As parents, we spend a fair amount of time agonizing over our mistakes. Certainly, we would have done many things differently. If only we hadn’t been grown children ourselves when we made our relationship choices and eventually married. Most of us had no idea our marriages would end. If we had, we wouldn’t have walked […]
Every once in a while, someone asks me if writing about divorce keeps me stuck.
On the contrary, it is the one place I feel free.
Where he can’t control me.
It’s cathartic – and when I hear from divorcing individuals who say they have found a safe haven it makes me happy. It was the safe haven I was searching for when I began to write about this forbidden topic.
I have missed a few columns this past week as my divorce leads towards a finalization. Or at least I can dream it’s heading in that direction.
There are days in life we just have a difficult time getting it together – doing our best in everyday life.
When we are pregnant and dragging ourselves to work while exhausted and sick. When we have our babies and have to go back to work but our minds are still at home. When we lose a parent and the rest of society systematically moves forward while we sit suspended.
When we divorce and our bodies walk out into the world while our minds trail far behind.
These are the times in life we want to shout for a hall pass.
A trip to the clinic to cut class.
A sneaky break we aren’t allowed to take but crave because the hallway is far less scary than what lurks in the classroom.
The test we aren’t prepared for or the homework we failed to do.
If only we had studied and not procrastinated. If we had just taken thirty minutes to complete that worksheet.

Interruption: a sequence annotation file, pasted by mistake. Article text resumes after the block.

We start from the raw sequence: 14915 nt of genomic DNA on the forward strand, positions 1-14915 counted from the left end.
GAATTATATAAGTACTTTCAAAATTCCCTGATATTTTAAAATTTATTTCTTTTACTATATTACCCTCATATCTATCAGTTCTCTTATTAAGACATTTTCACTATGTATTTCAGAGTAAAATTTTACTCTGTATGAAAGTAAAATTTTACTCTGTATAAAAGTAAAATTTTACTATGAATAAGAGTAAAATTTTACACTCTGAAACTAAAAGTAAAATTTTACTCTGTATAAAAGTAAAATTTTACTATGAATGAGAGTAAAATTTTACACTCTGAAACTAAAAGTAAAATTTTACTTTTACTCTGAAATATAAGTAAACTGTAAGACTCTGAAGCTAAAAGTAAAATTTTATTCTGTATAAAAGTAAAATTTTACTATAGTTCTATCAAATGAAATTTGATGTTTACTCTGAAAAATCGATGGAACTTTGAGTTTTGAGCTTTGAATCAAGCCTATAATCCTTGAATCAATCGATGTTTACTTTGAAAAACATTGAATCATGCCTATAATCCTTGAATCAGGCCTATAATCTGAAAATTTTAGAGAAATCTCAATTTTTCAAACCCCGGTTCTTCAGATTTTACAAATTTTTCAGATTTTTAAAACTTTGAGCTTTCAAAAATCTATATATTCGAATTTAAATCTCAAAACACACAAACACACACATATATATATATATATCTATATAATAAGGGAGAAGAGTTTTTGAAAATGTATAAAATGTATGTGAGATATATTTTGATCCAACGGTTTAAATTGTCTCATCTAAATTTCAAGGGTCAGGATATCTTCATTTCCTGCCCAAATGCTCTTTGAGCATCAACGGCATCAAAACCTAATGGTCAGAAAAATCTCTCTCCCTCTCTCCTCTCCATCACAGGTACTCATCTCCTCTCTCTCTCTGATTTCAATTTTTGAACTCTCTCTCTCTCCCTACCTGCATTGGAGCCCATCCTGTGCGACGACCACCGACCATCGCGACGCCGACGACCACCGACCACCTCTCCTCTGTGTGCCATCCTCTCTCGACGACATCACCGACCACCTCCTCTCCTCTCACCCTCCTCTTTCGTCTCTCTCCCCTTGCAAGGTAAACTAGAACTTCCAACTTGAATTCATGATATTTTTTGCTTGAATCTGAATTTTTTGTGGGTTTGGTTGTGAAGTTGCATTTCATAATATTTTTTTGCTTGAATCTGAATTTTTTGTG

This sums up divorce.
If only spouses didn’t take their anger out in divorce – if only they didn’t turn children and money into dangerous weapons – if only the legal system had a way to deal with emotional sabotage – if only it were illegal to be abusive in divorce.
We could get through the ‘day to day’ far better.
We wouldn’t occupy space in one location while our mind takes up residence elsewhere.
We could be present for this beautiful thing called life.
And this great miraculous gift called children.
Like the occasional teacher who doesn’t belong in school – there are adults who don’t belong in parenthood.
When our marital problems began I grew frustrated with my husband.
I would tell him “I have children to raise. They deserve my attention. Not a grown man who has chosen to not face life and his own problems to the point where he is absorbing all of my focus. I am a mother.”
I would follow that by saying, “We don’t have real problems so confront whatever is bothering you.”
All these years later even in divorce he still demands my attention.
I’m tired of feeling like there are days I want to cut class because of it.
I love life.
I love my children.
I love everything about being a mother.
The entire world knew what it was like to experience divorce.
There might be changes.
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